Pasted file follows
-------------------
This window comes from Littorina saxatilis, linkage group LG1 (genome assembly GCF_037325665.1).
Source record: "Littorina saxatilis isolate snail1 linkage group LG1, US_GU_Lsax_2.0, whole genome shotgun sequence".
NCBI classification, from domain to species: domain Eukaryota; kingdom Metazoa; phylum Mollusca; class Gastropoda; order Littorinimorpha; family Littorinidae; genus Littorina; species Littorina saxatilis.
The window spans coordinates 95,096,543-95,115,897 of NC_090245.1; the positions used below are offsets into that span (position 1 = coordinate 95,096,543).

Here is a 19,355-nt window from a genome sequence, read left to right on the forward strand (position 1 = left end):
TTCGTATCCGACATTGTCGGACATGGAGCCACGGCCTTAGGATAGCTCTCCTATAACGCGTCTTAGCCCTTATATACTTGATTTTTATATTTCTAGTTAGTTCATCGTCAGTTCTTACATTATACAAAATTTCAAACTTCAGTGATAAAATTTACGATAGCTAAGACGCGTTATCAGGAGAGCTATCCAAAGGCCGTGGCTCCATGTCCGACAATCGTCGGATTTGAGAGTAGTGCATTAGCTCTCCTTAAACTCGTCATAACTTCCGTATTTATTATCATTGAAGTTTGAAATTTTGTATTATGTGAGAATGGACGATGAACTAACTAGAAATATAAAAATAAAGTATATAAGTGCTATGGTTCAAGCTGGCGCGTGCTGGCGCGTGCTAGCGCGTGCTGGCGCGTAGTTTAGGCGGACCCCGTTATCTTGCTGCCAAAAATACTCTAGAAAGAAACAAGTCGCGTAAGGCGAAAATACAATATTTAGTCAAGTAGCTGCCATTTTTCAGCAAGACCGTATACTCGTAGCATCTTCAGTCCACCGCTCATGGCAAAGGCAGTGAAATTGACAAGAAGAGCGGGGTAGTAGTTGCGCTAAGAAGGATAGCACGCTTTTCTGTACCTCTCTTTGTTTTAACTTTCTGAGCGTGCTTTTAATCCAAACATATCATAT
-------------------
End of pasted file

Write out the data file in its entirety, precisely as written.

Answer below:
This window comes from Littorina saxatilis, linkage group LG1 (genome assembly GCF_037325665.1).
Source record: "Littorina saxatilis isolate snail1 linkage group LG1, US_GU_Lsax_2.0, whole genome shotgun sequence".
NCBI classification, from domain to species: domain Eukaryota; kingdom Metazoa; phylum Mollusca; class Gastropoda; order Littorinimorpha; family Littorinidae; genus Littorina; species Littorina saxatilis.
The window spans coordinates 95,096,543-95,115,897 of NC_090245.1; the positions used below are offsets into that span (position 1 = coordinate 95,096,543).

Here is a 19,355-nt window from a genome sequence, read left to right on the forward strand (position 1 = left end):
TTCGTATCCGACATTGTCGGACATGGAGCCACGGCCTTAGGATAGCTCTCCTATAACGCGTCTTAGCCCTTATATACTTGATTTTTATATTTCTAGTTAGTTCATCGTCAGTTCTTACATTATACAAAATTTCAAACTTCAGTGATAAAATTTACGATAGCTAAGACGCGTTATCAGGAGAGCTATCCAAAGGCCGTGGCTCCATGTCCGACAATCGTCGGATTTGAGAGTAGTGCATTAGCTCTCCTTAAACTCGTCATAACTTCCGTATTTATTATCATTGAAGTTTGAAATTTTGTATTATGTGAGAATGGACGATGAACTAACTAGAAATATAAAAATAAAGTATATAAGTGCTATGGTTCAAGCTGGCGCGTGCTGGCGCGTGCTAGCGCGTGCTGGCGCGTAGTTTAGGCGGACCCCGTTATCTTGCTGCCAAAAATACTCTAGAAAGAAACAAGTCGCGTAAGGCGAAAATACAATATTTAGTCAAGTAGCTGCCATTTTTCAGCAAGACCGTATACTCGTAGCATCTTCAGTCCACCGCTCATGGCAAAGGCAGTGAAATTGACAAGAAGAGCGGGGTAGTAGTTGCGCTAAGAAGGATAGCACGCTTTTCTGTACCTCTCTTTGTTTTAACTTTCTGAGCGTGCTTTTAATCCAAACATATCATAT